Salisbury's MP John Glen piloted a similar project in his constituency. A craft zone, games hall and garden activities went hand in hand with a full lunch for 45 children, all with the help of a local Waitrose Branch, the Salisbury Trussell Trust, St Michael's Church and a social enterprise called the Pantry Partnership.

We're both looking to build on this start by commissioning a further raft of pilot projects in the Summer Holiday. But two key questions should inform national policy on this issue. How can such projects be sustained, perhaps with the help of FareShare and others, over the long term on shoestring budgets? Can we utilise more effectively school buildings and equipment in the holidays, when they're not being used?

Another method being piloted in Birkenhead is what we've called the 'Food Bank Plus' model. This refers to the help offered to people when they receive their first food parcel, to try and resolve the matters that have led them to be hungry. Since March, 166 people relying on one of Birkenhead's food banks have received on the spot help from Involve Northwest (a local welfare rights organisation). A third of those helped no longer needed to return to the food bank, as their problems had been addressed during their first visit. Involve Northwest was able to help them fill in an application form, access emergency benefit payments which they had never heard of, and put in for a mandatory reconsideration on a benefit claim.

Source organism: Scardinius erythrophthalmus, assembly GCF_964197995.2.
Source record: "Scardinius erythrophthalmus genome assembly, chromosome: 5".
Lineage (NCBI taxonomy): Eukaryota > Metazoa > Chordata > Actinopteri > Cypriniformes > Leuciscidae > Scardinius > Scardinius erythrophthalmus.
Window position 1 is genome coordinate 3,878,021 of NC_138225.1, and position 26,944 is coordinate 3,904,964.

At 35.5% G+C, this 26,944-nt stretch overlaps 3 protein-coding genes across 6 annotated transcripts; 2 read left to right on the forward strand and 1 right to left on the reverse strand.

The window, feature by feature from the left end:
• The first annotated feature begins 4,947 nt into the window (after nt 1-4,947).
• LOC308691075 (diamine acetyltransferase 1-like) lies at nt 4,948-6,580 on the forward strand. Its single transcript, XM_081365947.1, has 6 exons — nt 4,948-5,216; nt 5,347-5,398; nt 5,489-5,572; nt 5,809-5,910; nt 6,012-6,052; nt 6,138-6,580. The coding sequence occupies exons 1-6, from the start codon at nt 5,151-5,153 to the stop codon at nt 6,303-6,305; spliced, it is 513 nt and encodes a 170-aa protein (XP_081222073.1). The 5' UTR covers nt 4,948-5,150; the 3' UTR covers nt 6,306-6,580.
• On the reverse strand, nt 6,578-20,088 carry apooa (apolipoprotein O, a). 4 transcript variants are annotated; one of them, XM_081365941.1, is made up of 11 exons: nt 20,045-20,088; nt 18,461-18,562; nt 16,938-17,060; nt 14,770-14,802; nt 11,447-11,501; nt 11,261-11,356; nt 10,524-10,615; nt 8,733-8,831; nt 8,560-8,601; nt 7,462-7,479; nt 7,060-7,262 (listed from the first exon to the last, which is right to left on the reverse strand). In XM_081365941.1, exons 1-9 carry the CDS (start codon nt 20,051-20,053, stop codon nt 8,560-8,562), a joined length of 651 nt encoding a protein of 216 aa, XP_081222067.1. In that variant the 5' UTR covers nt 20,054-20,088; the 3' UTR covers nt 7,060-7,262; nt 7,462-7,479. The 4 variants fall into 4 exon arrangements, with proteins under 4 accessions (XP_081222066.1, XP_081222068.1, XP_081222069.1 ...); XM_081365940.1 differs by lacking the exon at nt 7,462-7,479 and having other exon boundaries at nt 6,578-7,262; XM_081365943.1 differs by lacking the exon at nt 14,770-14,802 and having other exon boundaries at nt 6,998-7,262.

Three of Birkenhead's food banks will also be taking part from next month in nPower's fuel voucher scheme. If someone is given a food parcel and they inform a volunteer that they cannot afford the gas and electricity on their prepayment meter to cook the food, they will be given a voucher worth £49 which entitles them to two weeks' worth of fuel at home.

But we are also acting to prevent families reaching such desperate circumstances. We will soon submit to Merseyside Jobcentre Plus a piece of literature containing advice on discounted water, fuel and communication tariffs available to households on low incomes, and emergency helplines in respect to utility bills, debt, and benefits and tax credits. The leaflet is designed to be given to people making a new benefit claim, so what little money they have can be made to go that little bit further.

Our local council is also a full player. It is a Living Wage employer and is currently investigating how it might use its Housing Benefit/Council Tax data automatically to register all poor children from eligible families for free school meals, so no child need go hungry at school.

With the council's help we have plans to help local residents grow their own food, and premises have been secured in Birkenhead's main shopping precinct for a new Community Shop. The Shop would be open to people on low incomes on the condition they take up help either with cooking skills, debt and budgeting, or looking for work. In return they are able to buy normal food at a third of its normal price, because it has become surplus in the supermarkets' supply chains. The plan is to catch people before they are tipped into crisis and to build their resilience to such crises, if and when they occur further down the line.

Our aim is for Birkenhead to become a hunger free zone, and we hope from these pilots to offer a blueprint for local action against hunger. An impossible task in 2015?

Frank Field is the Labour MP for Birkenhead